Comment: Battersea Formula E verdict is a win for all motorsport

The survival of Battersea Park's Formula E race has wider repercussions for motorsport at temporary venues, says Wandsworth Borough resident - and former Melbourne resident - MITCHELL ADAM

Comment: Battersea Formula E verdict is a win for all motorsport

Wandsworth Town Hall is about a 15-minute walk from my house, I've been there before to collect recycling bags, so it was strange to think about it as motorsport focal point on Tuesday evening.

The council was meeting to decide whether it would execute a break clause in its contract to host London's Formula E round, after the final event of the inaugural season was held in Battersea Park in June.

A number of residents in my borough were against Formula E's return, they probably still are after the council elected not to break the contract. I'm glad it is continuing. I like it when events happen in my neighbourhood and the fee paid by Formula E to use the park is good news for a council facing major funding cuts.

One councillor put the number of opponents at 10,000 from a population of around 300,000. With complete sincerity, I think it is great they have taken a view on what is happening in the community and then the time to register their view.

Some of them raised very valid issues, while others seemed to simply fall into the 'not in my backyard' category. People who hate anything that gets in their way of executing their daily routine, and love making noise about it until they get their way.

Think of the people who move somewhat in the vicinity of a motorsport venue and habitually call to complain about the noise. Or those who buy an apartment next to a live music venue and do the exact same thing. Or move under a flight path.

One future threat to Goodwood came to light earlier in the year, with talk of a new housing development nearby, despite the circuit already working within serious noise restrictions.

I was out of town covering the DTM on the FE race weekend, so I cannot speak first-hand, but one claim was that 97 per cent of Battersea Park was closed on June 27-28. That's not ideal, sure, but London nearly has as many parks as Wetherspoons pubs - a lot - and surely that was not the only green space these locals could have visited on that one weekend.

Formula E does have to work to repair its relationship with the council and these locals, based on the lacklustre efforts to remove tyre marks and fencing. That isn't really good enough five months on, but there is resolve from both parties to improve the situation, which is important.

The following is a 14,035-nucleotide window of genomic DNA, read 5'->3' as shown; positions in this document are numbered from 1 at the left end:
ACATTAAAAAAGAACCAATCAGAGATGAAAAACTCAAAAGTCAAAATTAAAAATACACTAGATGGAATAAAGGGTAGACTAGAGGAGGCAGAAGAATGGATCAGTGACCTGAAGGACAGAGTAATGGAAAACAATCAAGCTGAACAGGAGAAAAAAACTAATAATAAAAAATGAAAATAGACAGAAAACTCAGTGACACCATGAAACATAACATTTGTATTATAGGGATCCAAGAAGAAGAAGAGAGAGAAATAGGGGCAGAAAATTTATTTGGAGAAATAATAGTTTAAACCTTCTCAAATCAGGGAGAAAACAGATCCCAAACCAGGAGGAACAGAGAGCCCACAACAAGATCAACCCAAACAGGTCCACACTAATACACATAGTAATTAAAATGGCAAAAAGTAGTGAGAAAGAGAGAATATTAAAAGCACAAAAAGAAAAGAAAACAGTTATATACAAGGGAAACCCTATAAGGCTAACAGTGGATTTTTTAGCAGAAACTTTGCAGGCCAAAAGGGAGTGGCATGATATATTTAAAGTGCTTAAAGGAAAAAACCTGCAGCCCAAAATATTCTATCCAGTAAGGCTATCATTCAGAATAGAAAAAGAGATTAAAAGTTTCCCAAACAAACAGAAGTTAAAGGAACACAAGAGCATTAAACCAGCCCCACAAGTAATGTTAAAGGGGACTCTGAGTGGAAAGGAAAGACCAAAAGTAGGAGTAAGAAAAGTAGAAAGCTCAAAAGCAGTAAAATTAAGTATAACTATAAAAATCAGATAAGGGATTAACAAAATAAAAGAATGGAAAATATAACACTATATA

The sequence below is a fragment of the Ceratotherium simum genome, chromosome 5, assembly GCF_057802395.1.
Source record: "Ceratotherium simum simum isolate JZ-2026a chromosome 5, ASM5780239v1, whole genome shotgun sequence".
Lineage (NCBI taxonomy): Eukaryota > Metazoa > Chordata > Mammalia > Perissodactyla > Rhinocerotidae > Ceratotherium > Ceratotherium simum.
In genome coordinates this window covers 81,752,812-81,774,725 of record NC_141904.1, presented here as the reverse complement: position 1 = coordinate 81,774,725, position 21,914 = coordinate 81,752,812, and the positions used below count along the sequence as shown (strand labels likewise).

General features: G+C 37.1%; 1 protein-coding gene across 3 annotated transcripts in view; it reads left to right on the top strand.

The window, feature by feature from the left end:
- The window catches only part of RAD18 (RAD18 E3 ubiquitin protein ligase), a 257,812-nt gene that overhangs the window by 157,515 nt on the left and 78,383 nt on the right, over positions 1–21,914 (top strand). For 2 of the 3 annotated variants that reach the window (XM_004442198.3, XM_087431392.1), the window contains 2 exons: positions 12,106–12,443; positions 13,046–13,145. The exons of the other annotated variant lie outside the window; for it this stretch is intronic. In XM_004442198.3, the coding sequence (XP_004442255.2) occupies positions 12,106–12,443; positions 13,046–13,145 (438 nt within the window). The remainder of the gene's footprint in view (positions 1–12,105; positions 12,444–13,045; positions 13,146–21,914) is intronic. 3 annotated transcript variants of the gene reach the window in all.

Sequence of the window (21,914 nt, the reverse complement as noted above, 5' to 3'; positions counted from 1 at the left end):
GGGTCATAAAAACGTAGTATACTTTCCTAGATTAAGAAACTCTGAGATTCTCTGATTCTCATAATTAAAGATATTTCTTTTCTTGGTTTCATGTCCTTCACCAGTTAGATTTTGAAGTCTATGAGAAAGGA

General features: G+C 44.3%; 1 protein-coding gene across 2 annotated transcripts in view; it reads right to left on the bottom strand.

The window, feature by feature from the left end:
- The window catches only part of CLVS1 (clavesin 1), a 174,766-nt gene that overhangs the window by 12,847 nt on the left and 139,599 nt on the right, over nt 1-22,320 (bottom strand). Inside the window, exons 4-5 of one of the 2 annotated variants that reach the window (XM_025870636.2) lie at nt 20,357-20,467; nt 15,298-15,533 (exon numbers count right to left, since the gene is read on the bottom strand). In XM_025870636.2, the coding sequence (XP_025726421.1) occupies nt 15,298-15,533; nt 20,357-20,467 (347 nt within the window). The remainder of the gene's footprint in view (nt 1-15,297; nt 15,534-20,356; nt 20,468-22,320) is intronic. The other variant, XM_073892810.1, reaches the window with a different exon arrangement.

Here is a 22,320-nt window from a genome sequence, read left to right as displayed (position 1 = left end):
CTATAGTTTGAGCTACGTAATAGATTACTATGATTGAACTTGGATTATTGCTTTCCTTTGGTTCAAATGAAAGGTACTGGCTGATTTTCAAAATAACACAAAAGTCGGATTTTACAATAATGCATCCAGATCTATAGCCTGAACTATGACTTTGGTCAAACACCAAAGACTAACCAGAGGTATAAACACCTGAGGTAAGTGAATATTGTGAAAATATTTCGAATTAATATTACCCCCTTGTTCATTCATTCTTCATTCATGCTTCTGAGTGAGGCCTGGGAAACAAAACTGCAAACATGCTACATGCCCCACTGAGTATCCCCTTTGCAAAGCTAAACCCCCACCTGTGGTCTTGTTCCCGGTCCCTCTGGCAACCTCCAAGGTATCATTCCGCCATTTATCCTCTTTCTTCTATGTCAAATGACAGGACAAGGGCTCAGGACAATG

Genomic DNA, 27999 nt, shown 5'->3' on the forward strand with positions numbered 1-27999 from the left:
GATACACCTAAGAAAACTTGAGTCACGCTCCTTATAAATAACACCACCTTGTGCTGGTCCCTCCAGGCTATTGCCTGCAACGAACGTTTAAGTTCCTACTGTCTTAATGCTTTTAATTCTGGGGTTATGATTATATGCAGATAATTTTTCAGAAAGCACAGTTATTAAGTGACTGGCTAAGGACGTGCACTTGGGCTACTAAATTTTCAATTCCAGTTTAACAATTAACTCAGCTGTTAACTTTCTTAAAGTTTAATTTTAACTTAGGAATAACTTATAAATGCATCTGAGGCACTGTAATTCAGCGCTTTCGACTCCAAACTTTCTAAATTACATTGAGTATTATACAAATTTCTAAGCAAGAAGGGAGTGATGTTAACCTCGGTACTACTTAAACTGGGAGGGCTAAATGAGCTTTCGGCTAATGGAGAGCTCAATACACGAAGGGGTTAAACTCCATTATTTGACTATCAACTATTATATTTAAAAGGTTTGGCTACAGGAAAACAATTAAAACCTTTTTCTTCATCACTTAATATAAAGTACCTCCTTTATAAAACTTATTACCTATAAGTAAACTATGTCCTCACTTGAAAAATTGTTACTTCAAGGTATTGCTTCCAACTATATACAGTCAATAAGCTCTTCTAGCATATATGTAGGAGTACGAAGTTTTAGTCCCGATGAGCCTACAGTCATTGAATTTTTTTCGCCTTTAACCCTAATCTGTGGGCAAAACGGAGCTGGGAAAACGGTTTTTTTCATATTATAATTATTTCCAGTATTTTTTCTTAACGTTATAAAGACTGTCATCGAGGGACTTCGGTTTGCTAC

By the time Formula E returns to Battersea Park, the number of events the organisation has overseen in its short history will have literally doubled, and given that the council still has a break option coming up in 2017, it will be on its best behaviour.

Hopefully a smoother event next summer will appease many of the critics of Formula E's presence.

I'm not privy to any back-up plans Formula E may have had to replace Battersea Park as its London location, but losing it as a British motorsport venue after just one event would have been a massive blow for the sport as a whole.

Gary Watkins wrote an excellent piece about what the first racing event in the capital in more than 40 years meant to him, and no doubt many other passionate motorsport fans in London, earlier this year.

While Battersea Park does not, and would not, come under a government change to make it easier for closed-road motorsport to take place within the UK as it took place on private land, the event's death would have knocked the wind out of the sails of anyone contemplating organising an event in a temporary venue.

Future schemes and concepts could have been abandoned, based on how quickly events could be bullied out of town if they don't have the smoothest maiden voyage.

Wandsworth Council's decision does not represent a legal precedent, but will provide a boost to any categories or promoters considering temporary venues, that motorsport can survive these sorts of challenges, vocal or otherwise.

I'm from Australia, where we have lots of street circuits.

That also means, initially at least, lots of opposition to new street circuits. Formula 1's move from Adelaide to Melbourne in 1996 raised the ire of 'Save Albert Park', who predicted a bleak future for the massive green space, several tram stops out of the CBD.

I lived nearby for five years and saw zero evidence of that. Sure, I had to play indoor football elsewhere for six weeks a year and there was more traffic in the area, but any event comes with a level of disruption, let alone major events, and you have to consider the broader benefits.

Such as income for a council faxing funding cuts in the region of £30million...

And, you know what? The construction/deconstruction time seemed to fall year-on-year.

When V8 Supercars started organising what is now its season finale in Sydney's former Olympic Park, protesters predicted the race and construction would savage the natural habitat of the green and golden bell frog. It was a genuine hurdle that had to be overcome. A solution was found and that event will be held for the seventh time in a fortnight.

If Formula E and Wandsworth Council can move past this initial unrest, and make life smoother for locals around next July's event, it can only be good news for motorsport as a whole.

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Inside the meeting that saved Battersea Park's Formula E race
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